Ramaz's Model Congress team participates in the University of Pennsylvania Model Congress tournament, their Model UN team competes in the annual Yeshiva University National Model United Nations event. Additionally, Ramaz's College Bowl team participates in independent tournaments, their Math Team competes in the New York Math League and the Mandelbrot Competition, the Chess Club competes in the Yeshiva Chess League, the Science Olympiad team competes against 15 other New York and New Jersey schools in a competition administered by the Board of Jewish Education, their Hidon HaTanakh and Torah Bowl teams compete against local Jewish Day Schools. Ramaz Upper School students have succeeded in numerous academic competitions in both the arts and sciences, including the 2004–2005 Siemens Westinghouse Competition, the 2007 NCTE Achievement Awards in Writing, the Intel Science Competition, the American Mathematics Competition. In addition to their athletic and academic teams, the Ramaz Upper School
Andrew Ross Sorkin
Andrew Ross Sorkin is an American journalist and author. He is a co-anchor of CNBC's Squawk Box, he is the founder and editor of DealBook, a financial news service published by The New York Times. He wrote the bestselling book Too Big to Fail and co-produced a movie adaptation of the book for HBO Films, he is the co-creator for the Showtime series Billions. Sorkin was born in New York, the son of Joan Ross Sorkin, a playwright, Laurence T. Sorkin, a partner at the law firm Cahill Gordon & Reindel, his family is Jewish. Sorkin graduated from Scarsdale High School in 1995 and earned a Bachelor of Science from Cornell University in 1999 where he was a member of Sigma Pi fraternity, he noted defense lawyer Ira Lee Sorkin. Sorkin first joined The New York Times as a student intern during his senior year in high school, he worked for the paper while he was in college, publishing 71 articles before he graduated. He began by writing media and technology articles while assisting the advertising columnist, Stuart Elliott.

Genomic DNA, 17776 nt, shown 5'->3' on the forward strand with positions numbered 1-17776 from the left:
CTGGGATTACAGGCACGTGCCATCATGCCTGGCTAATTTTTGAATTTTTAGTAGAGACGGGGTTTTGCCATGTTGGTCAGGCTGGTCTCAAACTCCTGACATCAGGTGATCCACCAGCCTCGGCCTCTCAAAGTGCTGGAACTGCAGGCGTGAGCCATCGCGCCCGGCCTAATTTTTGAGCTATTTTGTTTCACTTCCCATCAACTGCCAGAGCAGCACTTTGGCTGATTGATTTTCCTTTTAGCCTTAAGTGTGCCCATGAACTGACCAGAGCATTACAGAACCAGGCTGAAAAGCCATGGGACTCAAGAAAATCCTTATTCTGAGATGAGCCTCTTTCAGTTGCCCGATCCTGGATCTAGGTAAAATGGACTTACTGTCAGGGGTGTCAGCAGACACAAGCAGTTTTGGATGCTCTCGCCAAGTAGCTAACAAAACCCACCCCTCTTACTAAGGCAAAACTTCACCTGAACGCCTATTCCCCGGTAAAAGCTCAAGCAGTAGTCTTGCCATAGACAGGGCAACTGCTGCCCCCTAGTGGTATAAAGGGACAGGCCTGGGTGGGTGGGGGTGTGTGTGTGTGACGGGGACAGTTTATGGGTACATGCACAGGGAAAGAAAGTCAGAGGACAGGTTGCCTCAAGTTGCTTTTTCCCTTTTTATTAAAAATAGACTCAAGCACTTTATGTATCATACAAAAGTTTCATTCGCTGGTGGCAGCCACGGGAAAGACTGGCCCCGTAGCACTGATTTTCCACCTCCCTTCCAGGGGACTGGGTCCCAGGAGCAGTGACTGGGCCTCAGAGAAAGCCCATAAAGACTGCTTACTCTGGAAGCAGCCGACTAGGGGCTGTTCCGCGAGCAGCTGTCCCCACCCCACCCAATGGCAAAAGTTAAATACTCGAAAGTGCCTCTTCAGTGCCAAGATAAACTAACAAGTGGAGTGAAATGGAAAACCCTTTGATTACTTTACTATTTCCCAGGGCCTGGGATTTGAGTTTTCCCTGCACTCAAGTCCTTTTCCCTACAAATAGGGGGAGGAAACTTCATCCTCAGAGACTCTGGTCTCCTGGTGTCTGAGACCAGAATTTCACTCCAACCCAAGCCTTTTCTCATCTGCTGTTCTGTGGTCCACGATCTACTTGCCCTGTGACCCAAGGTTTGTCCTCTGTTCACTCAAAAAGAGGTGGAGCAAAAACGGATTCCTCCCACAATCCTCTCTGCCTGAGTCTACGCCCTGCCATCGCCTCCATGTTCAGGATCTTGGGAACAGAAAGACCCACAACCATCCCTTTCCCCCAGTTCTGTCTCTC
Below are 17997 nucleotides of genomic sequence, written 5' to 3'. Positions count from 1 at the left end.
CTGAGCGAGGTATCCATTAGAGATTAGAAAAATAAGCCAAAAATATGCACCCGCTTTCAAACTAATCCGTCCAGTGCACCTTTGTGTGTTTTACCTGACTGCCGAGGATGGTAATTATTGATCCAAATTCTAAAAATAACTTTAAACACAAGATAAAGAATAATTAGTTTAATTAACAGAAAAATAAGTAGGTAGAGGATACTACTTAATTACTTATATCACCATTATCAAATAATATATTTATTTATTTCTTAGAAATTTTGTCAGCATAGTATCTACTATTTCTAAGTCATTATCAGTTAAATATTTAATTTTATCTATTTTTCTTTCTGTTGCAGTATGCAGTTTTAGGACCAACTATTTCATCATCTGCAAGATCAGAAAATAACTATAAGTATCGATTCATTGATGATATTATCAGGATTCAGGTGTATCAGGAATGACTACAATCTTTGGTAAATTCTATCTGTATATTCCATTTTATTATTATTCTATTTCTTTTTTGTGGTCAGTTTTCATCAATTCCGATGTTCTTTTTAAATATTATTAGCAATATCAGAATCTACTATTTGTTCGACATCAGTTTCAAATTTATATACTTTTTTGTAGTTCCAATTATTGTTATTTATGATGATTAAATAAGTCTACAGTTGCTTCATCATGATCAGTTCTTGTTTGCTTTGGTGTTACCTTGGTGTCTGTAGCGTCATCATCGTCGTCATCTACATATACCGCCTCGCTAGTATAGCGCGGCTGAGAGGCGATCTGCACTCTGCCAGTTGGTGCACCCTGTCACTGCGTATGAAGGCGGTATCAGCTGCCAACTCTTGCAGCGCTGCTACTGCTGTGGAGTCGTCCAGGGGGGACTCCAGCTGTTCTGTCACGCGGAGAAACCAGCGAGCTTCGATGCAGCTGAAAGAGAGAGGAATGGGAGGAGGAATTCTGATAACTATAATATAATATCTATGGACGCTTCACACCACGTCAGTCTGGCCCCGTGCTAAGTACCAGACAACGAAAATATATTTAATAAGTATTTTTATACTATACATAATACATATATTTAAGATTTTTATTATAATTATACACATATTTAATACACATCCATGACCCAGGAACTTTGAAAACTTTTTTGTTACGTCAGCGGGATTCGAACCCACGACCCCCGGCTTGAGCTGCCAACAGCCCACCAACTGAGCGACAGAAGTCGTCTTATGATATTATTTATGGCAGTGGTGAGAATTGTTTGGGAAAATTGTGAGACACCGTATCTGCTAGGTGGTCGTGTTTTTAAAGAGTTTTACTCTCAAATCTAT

Sorkin spent the summer of 1996 working for Businessweek, before returning to The New York Times. He moved to London for part of 1998. While there, he wrote about European business and technology for The New York Times and returned to Cornell to complete his studies. At Cornell, he was vice president of the Sigma Pi fraternity. Sorkin joined The New York Times full-time in 1999 as the newspaper's European mergers and acquisitions reporter, was based in London. In 2000, Sorkin became the paper's chief mergers and acquisitions reporter, based in New York, a position he still holds. In 2001, Sorkin founded "DealBook," an online daily financial report published by the Times; as Editor-at-Large of "DealBook," Sorkin writes a weekly column of the same name. Sorkin is an assistant editor of business and finance news for the paper. Sorkin has broken news of major mergers and acquisitions, including Chase's acquisition of J. P. Morgan and Hewlett-Packard's acquisition of Compaq, he led The New York Times' coverage of the largest takeover in history, Vodafone's $183 billion hostile bid for Mannesmann.